US To Cooperate With EU Countries On FATCA

By Editorial 10 February, 2012

The United States Treasury Department and the Internal Revenue Service (IRS) have issued proposed regulations for the next major phase of implementing the Foreign Account Tax Compliance Act (FATCA), which also includes a joint statement with France, Germany, Italy, Spain and the United Kingdom on a possible government-to-government framework for information exchange.

FATCA was enacted by Congress in March 2010 and is intended to ensure that the US tax authorities obtain information on financial accounts held by US taxpayers, or by foreign entities in which US taxpayers hold a substantial ownership interest, at foreign financial institutions (FFIs). Failure by an FFI to disclose information would result in a requirement to withhold 30% tax on US-source income.

FFIs across the world (including banks, investment funds and insurance companies) have all expressed concern about the legislation, in particular the costs of compliance and penalties that will ensue in case of non-compliance.

The proposed regulations lay out a step-by-step process for US account identification, information reporting, and withholding requirements for FFIs, other foreign entities, and US withholding agents, but they also implement FATCA’s obligations in stages to minimize burdens and costs consistent with achieving the statute’s compliance objectives.

“FATCA strengthens US efforts to combat offshore noncompliance. In doing so, we understand it creates a significant undertaking for FFIs," said IRS Commissioner Doug Shulman. "Today's proposed regulations reflect our commitment to take into account the implementation challenges of affected FFIs while allowing for a smooth and timely roll-out of the law."

“When taxpayers overseas avoid paying what they owe, other Americans have to bear a disproportionate share of the tax burden,” Acting Assistant Secretary for Tax Policy, Emily S. McMahon, added. “FATCA is an important part of the US government’s effort to address that issue, and these regulations implement FATCA in a way that is targeted and efficient. We believe these efforts will serve as a complement and catalyst to the ongoing global efforts to combat offshore tax evasion.”

The proposed regulations will reduce the administrative burdens associated with identifying US accounts by calibrating due diligence requirements based on the value and risk profile of the account, and by permitting FFIs in many cases to rely on information they already collect, including information received to comply with anti-money laundering (“know your customer”) rules.

They will also expand the categories of FFIs that are deemed to comply with FATCA without the need to enter into an agreement with the IRS, in order to focus the application of FATCA on higher-risk FFIs that provide services to the global investment community, and phase-in the reporting and withholding obligations of FATCA over an extended transition period to provide sufficient lead time for FFIs to develop necessary systems.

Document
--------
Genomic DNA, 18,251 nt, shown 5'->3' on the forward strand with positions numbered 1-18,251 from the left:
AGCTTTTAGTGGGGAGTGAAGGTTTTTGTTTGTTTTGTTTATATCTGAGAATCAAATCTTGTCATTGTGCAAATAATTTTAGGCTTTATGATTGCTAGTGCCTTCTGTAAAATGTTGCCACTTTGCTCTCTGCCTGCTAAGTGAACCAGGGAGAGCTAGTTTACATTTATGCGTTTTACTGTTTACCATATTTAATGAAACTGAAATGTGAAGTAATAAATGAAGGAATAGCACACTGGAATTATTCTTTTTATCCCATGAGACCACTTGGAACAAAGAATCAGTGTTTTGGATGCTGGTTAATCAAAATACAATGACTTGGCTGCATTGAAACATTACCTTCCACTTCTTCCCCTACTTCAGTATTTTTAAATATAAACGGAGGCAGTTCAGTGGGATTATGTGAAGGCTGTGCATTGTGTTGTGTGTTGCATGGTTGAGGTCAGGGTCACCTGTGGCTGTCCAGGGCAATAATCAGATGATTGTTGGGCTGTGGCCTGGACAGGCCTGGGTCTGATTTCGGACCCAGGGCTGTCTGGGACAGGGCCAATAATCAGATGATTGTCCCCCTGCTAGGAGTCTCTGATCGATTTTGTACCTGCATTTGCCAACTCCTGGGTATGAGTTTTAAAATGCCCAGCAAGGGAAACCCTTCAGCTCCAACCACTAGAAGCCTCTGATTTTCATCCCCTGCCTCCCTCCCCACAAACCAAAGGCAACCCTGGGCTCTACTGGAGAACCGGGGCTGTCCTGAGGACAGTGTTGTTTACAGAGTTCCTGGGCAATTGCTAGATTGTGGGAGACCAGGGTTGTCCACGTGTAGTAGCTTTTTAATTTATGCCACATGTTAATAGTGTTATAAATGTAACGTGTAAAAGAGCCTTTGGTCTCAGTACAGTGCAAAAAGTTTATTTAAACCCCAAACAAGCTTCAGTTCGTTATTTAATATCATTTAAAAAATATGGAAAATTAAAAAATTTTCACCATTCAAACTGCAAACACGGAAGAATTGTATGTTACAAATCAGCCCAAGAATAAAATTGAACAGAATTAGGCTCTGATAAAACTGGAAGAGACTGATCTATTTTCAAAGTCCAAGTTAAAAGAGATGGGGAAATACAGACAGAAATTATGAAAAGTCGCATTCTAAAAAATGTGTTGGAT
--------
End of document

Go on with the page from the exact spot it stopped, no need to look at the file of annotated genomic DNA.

While FFIs will be able to register through an online system that will become available by January 1, 2013, and institutions with US clients will be required to report basic account details for 2013 and 2014 by January 1, 2015, the income of those clients will not need to be reported until January 1, 2016, with respect to calendar year 2015.

In addition, after intensive discussions with foreign governments, the Treasury Department has also issued a joint statement with France, Germany, Italy, Spain and the UK expressing mutual intent to pursue a government-to-government framework for implementing FATCA – an important step toward addressing legal impediments to FFIs’ ability to comply with the regulations.

The statement does not contemplate an exemption from FATCA for any jurisdiction, but instead offers a framework for information sharing based on existing bilateral tax treaties and allows FFIs to report the necessary information to their respective governments rather than to the IRS. In that regard, the US is also willing to reciprocate in collecting and exchanging, on an automatic basis, information on accounts held in US FIs by residents of France, Germany, Italy, Spain and the UK.

It is hoped that the joint statement will serve as a model for the United States’ work with other countries, as Treasury officials continue to engage in discussions with foreign governments about the effective and efficient implementation of FATCA by their FIs.

Following the publication of the joint statement, the European Commission stated that it welcomed the US acceptance of a government-to-government approach to tackling tax evaders and implementing FATCA. Its opinion was that, “through such an approach to tax information exchange, the administrative burden, compliance costs and legal difficulties which European Union (EU) FIs would otherwise face in applying the FATCA provisions should be greatly reduced.”

It confirmed that “any member state that wants to should now be able to adopt this government-to-government approach to information exchange through coordinated bilateral agreements with the US. This would benefit member states' tax administrations by ensuring reciprocal information provision by the US, and could be the basis for broader cooperation between the EU and the US on information exchange at a later stage.”

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